Reclaimed Oak Flooring

Step into sleek new country barn conversions or stunning city loft apartments and you may find yourself wowed by a reclaimed oak floor. Reclaimed oak is not as common as reclaimed pine but, when laid well in a large or small space, it can look absolutely breath-taking.

Style with Reclaimed Oak

Oak, which comes in many different varieties, has an intrinsic beauty. Its deep honey colour brings warmth to a room and its smooth surface and beautiful grain can add style and depth to an interior design.

Reclaimed oak can look marvellous in the most modern of spaces, its solidity and character contrasting fantastically with the clean, modern lines of contemporary architecture, furniture and style. When used beside glass or metal, for example, the different textures serve to set each other off.

Yet the centuries old beauty of reclaimed oak will also look amazing in older properties. Here the heavy, rustic qualities of the wood will serve to highlight period features and to complement other exposed timberwork in a property, as well as brick or flint.

Looking for Reclaimed Oak

Reclaimed oak flooring can come from a variety of sources. Try the many dealers and specialists in floors. They may well have stock that has been taken out of a larger, old building or perhaps re-engineered from bigger pieces.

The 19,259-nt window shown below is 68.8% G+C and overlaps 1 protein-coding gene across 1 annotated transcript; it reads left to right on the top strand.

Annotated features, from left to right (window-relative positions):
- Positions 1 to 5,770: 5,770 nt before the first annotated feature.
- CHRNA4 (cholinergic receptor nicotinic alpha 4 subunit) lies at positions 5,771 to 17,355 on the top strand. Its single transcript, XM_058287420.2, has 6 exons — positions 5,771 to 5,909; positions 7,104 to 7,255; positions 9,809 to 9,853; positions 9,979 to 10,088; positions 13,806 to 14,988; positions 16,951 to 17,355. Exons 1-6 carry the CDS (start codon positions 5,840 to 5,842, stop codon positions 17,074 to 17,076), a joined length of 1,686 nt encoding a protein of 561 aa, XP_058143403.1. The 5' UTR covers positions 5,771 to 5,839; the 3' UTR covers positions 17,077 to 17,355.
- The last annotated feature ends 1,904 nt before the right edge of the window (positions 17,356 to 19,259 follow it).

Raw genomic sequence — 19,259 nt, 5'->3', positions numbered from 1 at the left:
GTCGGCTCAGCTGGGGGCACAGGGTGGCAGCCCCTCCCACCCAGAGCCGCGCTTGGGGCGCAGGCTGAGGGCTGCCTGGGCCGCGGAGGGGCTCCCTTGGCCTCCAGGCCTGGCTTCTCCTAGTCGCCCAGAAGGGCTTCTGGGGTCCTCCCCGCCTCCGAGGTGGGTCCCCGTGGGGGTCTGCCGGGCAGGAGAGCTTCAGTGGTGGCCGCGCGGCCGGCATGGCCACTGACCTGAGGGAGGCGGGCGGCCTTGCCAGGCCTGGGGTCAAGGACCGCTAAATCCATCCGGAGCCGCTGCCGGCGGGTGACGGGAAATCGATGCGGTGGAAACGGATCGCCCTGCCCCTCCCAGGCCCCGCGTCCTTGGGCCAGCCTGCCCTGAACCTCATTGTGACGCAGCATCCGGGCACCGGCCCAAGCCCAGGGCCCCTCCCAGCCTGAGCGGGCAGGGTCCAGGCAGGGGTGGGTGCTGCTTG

Sometimes these will have come from interesting old buildings such as former schools, stations, warehouses or churches.

Occasionally you may find an Oak Floor that has been taken out of another private property and has been given a facelift by the dealer and is ready to be laid again.

Also try builders’ yards, reclamation centres, newspaper and online advertisements. Reclaimed oak is harder to find than Pine but not impossible.

What to Look For

Before you agree to buy reclaimed oak, remember to check how much is available, the size of the boards and the condition.

Think about how the floor is to be laid – and where – as well as the look you desire. You need to be sure you have enough from the same batch to floor an entire area of your home.

You also need to think about the thickness required to give you a solid and safe floor. Board width must also be a consideration. Don’t forget that all wooden flooring comes in boards of different widths.

Consider how you want your room to be when its finished, and whether these reclaimed oak boards can help you achieve that look.

Checking quality involves making sure the oak boards are not split or damaged in any way. They may well have knots in or distinct grain but this will just give your floor character. What you need to avoid is any damage that will simply worsen under foot over time.

Get the Best from your Reclaimed Oak

Your reclaimed oak floor may well need Sanding and finishing once laid. Although not a pleasant job, this will guarantee the results you are looking for. Try a varnish on the boards or go for a wax or oil to achieve a soft, mellow look and to bring out the best in your oak.

See Also
Oak floor
Oak Flooring
Wooden flooring
Types of Wood Flooring